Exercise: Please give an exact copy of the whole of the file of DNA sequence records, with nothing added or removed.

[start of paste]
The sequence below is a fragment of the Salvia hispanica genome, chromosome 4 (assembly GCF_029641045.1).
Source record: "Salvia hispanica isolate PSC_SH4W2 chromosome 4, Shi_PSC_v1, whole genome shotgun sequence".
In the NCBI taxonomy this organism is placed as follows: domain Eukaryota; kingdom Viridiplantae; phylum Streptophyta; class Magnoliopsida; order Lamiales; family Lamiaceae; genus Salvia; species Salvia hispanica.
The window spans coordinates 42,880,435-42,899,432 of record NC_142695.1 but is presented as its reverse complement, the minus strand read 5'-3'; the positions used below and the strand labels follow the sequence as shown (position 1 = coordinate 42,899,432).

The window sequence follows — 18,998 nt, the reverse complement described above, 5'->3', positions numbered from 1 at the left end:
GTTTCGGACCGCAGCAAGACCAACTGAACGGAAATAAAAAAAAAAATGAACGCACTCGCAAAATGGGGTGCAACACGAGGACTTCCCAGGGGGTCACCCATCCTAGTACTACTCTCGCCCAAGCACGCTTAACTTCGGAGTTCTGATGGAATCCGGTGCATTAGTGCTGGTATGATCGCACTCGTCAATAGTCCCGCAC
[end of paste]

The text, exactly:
The sequence below is a fragment of the Salvia hispanica genome, chromosome 4 (assembly GCF_029641045.1).
Source record: "Salvia hispanica isolate PSC_SH4W2 chromosome 4, Shi_PSC_v1, whole genome shotgun sequence".
In the NCBI taxonomy this organism is placed as follows: domain Eukaryota; kingdom Viridiplantae; phylum Streptophyta; class Magnoliopsida; order Lamiales; family Lamiaceae; genus Salvia; species Salvia hispanica.
The window spans coordinates 42,880,435-42,899,432 of record NC_142695.1 but is presented as its reverse complement, the minus strand read 5'-3'; the positions used below and the strand labels follow the sequence as shown (position 1 = coordinate 42,899,432).

The window sequence follows — 18,998 nt, the reverse complement described above, 5'->3', positions numbered from 1 at the left end:
GTTTCGGACCGCAGCAAGACCAACTGAACGGAAATAAAAAAAAAAATGAACGCACTCGCAAAATGGGGTGCAACACGAGGACTTCCCAGGGGGTCACCCATCCTAGTACTACTCTCGCCCAAGCACGCTTAACTTCGGAGTTCTGATGGAATCCGGTGCATTAGTGCTGGTATGATCGCACTCGTCAATAGTCCCGCAC